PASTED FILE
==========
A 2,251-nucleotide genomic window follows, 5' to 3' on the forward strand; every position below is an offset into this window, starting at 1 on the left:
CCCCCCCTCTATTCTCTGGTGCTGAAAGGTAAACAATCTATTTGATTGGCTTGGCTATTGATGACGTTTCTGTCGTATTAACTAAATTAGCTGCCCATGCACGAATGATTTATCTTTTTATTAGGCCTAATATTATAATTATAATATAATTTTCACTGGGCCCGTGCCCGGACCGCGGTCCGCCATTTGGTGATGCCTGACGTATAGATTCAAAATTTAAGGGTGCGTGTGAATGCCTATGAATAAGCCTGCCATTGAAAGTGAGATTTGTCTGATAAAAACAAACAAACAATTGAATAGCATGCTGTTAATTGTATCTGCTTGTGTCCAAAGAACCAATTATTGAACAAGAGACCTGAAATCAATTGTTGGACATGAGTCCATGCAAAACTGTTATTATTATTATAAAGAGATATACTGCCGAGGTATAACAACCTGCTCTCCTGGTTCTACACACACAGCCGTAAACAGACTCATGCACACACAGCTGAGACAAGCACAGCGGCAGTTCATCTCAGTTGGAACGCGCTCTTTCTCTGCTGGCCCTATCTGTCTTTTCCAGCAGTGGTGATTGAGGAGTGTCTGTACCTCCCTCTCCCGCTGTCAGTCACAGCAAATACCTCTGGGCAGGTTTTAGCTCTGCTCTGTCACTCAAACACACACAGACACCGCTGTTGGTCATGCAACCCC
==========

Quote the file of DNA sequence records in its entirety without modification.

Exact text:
A 2,251-nucleotide genomic window follows, 5' to 3' on the forward strand; every position below is an offset into this window, starting at 1 on the left:
CCCCCCCTCTATTCTCTGGTGCTGAAAGGTAAACAATCTATTTGATTGGCTTGGCTATTGATGACGTTTCTGTCGTATTAACTAAATTAGCTGCCCATGCACGAATGATTTATCTTTTTATTAGGCCTAATATTATAATTATAATATAATTTTCACTGGGCCCGTGCCCGGACCGCGGTCCGCCATTTGGTGATGCCTGACGTATAGATTCAAAATTTAAGGGTGCGTGTGAATGCCTATGAATAAGCCTGCCATTGAAAGTGAGATTTGTCTGATAAAAACAAACAAACAATTGAATAGCATGCTGTTAATTGTATCTGCTTGTGTCCAAAGAACCAATTATTGAACAAGAGACCTGAAATCAATTGTTGGACATGAGTCCATGCAAAACTGTTATTATTATTATAAAGAGATATACTGCCGAGGTATAACAACCTGCTCTCCTGGTTCTACACACACAGCCGTAAACAGACTCATGCACACACAGCTGAGACAAGCACAGCGGCAGTTCATCTCAGTTGGAACGCGCTCTTTCTCTGCTGGCCCTATCTGTCTTTTCCAGCAGTGGTGATTGAGGAGTGTCTGTACCTCCCTCTCCCGCTGTCAGTCACAGCAAATACCTCTGGGCAGGTTTTAGCTCTGCTCTGTCACTCAAACACACACAGACACCGCTGTTGGTCATGCAACCCC